TCP 3 Way Handshake

For data to be sent across the Internet, traffic is sent over either TCP or UDP. This post will focus on how a TCP session is established, for more information on the differences between UDP and TCP click here.

In order for a TCP session to be established between 2 devices, a process known as the TCP 3 Way Handshake must occur.

How It Works

We know that TCP uses sequence numbers when sending packets, this is part of how the order of packets are verified, and a great way to identify any missing data that might have been lost in transit.

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Configuring TACACS: Step by Step

TACACS is a protocol that is used for the AAA process. If you are unfamiliar with the AAA process, you can click here for a brief explanation on what that is.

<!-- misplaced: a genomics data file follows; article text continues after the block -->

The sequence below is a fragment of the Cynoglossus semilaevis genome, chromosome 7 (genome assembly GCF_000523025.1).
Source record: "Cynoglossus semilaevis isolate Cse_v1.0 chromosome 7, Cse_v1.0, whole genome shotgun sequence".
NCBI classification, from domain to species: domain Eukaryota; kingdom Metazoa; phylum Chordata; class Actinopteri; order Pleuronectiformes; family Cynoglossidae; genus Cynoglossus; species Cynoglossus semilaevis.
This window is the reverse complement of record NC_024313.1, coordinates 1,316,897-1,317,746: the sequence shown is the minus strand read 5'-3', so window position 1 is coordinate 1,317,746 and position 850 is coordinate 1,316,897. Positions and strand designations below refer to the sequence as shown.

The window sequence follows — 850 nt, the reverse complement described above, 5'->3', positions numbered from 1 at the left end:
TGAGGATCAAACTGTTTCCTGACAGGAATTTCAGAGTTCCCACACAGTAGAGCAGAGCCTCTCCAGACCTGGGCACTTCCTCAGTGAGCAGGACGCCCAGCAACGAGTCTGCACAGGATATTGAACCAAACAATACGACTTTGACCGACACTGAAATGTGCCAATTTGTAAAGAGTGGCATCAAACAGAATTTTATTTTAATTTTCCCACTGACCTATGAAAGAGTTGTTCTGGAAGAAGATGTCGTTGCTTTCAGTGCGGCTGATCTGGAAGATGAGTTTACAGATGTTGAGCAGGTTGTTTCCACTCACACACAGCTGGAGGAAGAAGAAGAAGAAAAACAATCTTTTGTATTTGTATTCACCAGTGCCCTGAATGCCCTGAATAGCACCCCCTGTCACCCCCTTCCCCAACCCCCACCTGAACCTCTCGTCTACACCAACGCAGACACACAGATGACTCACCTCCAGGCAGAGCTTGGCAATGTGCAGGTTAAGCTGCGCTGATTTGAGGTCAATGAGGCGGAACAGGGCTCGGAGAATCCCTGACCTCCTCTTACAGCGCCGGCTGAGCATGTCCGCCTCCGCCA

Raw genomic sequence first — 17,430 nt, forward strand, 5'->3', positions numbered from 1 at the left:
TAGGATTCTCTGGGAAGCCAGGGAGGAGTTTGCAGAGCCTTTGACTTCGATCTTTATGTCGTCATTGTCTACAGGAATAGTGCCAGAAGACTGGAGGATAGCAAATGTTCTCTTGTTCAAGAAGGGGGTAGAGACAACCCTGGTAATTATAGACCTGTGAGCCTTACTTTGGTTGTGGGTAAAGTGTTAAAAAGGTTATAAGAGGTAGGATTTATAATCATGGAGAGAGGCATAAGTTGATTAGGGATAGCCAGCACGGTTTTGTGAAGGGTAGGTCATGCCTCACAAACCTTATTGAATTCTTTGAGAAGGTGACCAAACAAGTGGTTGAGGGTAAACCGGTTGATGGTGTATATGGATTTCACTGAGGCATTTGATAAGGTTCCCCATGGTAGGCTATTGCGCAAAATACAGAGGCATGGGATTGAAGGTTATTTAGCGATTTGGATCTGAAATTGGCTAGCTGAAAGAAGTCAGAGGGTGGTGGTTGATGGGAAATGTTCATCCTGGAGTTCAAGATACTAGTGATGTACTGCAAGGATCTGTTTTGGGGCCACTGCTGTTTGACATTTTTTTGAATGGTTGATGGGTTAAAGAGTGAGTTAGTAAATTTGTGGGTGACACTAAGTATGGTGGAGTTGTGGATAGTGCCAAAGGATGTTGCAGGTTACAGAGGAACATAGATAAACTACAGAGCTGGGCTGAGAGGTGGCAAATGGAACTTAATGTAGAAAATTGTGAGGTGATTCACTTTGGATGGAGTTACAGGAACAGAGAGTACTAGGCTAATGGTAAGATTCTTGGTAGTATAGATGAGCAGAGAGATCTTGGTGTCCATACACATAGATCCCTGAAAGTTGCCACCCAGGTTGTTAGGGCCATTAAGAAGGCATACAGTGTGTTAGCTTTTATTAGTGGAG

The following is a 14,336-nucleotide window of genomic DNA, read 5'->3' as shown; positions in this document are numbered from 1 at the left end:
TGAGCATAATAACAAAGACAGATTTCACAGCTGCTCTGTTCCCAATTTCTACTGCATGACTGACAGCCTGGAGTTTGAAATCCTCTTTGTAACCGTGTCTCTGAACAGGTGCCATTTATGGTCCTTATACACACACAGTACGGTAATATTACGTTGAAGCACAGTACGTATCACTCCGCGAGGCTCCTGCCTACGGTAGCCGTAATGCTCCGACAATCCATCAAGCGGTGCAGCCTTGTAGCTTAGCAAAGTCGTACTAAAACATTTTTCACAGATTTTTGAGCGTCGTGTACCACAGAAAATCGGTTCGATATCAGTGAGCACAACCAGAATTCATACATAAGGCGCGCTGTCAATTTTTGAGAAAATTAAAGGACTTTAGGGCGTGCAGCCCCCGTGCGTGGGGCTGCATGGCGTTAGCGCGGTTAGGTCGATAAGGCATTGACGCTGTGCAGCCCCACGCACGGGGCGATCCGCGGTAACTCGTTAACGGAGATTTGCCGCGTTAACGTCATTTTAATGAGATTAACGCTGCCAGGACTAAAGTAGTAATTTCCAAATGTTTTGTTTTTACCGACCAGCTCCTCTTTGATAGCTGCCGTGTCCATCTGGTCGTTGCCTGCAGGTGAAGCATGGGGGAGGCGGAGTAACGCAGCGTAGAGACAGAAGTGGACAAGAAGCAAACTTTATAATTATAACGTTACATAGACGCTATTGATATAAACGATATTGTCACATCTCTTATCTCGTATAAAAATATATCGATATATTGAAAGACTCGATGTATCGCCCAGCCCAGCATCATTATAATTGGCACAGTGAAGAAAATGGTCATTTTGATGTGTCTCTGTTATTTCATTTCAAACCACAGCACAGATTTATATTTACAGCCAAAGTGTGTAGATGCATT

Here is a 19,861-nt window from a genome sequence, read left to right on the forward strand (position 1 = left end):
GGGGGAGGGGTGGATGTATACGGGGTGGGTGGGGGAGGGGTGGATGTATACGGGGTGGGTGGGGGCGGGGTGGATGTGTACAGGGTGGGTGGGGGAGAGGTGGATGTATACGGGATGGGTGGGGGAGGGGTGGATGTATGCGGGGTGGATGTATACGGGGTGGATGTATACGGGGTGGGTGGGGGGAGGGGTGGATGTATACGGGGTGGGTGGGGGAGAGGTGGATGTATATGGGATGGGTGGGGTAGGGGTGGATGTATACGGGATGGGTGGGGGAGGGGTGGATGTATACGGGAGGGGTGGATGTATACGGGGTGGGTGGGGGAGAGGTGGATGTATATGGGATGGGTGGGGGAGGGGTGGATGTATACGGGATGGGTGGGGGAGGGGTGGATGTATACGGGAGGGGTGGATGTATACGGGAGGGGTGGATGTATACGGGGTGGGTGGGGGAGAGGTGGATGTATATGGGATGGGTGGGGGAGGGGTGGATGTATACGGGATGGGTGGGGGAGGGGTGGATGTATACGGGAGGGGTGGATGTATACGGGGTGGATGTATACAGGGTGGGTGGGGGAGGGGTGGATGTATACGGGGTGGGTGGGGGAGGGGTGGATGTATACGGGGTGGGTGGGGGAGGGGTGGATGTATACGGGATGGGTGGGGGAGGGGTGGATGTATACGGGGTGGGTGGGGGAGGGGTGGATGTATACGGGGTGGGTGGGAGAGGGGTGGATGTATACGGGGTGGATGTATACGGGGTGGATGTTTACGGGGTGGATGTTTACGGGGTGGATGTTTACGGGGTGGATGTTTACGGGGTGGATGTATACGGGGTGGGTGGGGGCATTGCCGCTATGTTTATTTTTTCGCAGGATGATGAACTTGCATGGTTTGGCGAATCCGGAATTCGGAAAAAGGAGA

This post will go through the configuration of TACACS on a Cisco device to authenticate with an AAA server (Cisco ISE for example) and what the configuration means.

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What is VRF?

What?

  • VRF stands for Virtual Routing and Forwarding.
  • What VLANs do for Switches, VRF essentially do for Routers.
  • It allows us to run multiple instances of routing tables. Essentially we can virtualise multiple instances of a router and have them run on the same physical router device.
  • The same subnet can exist in multiple VRF routing tabled, this allows greater flexibility.
  • A VRF instance must be attached to an interface.
  • The Routing Tables are logically separate from each other. So if we were to check the routing table for each of these instances, we would only see the routes for that instance and no routes for any other instances.

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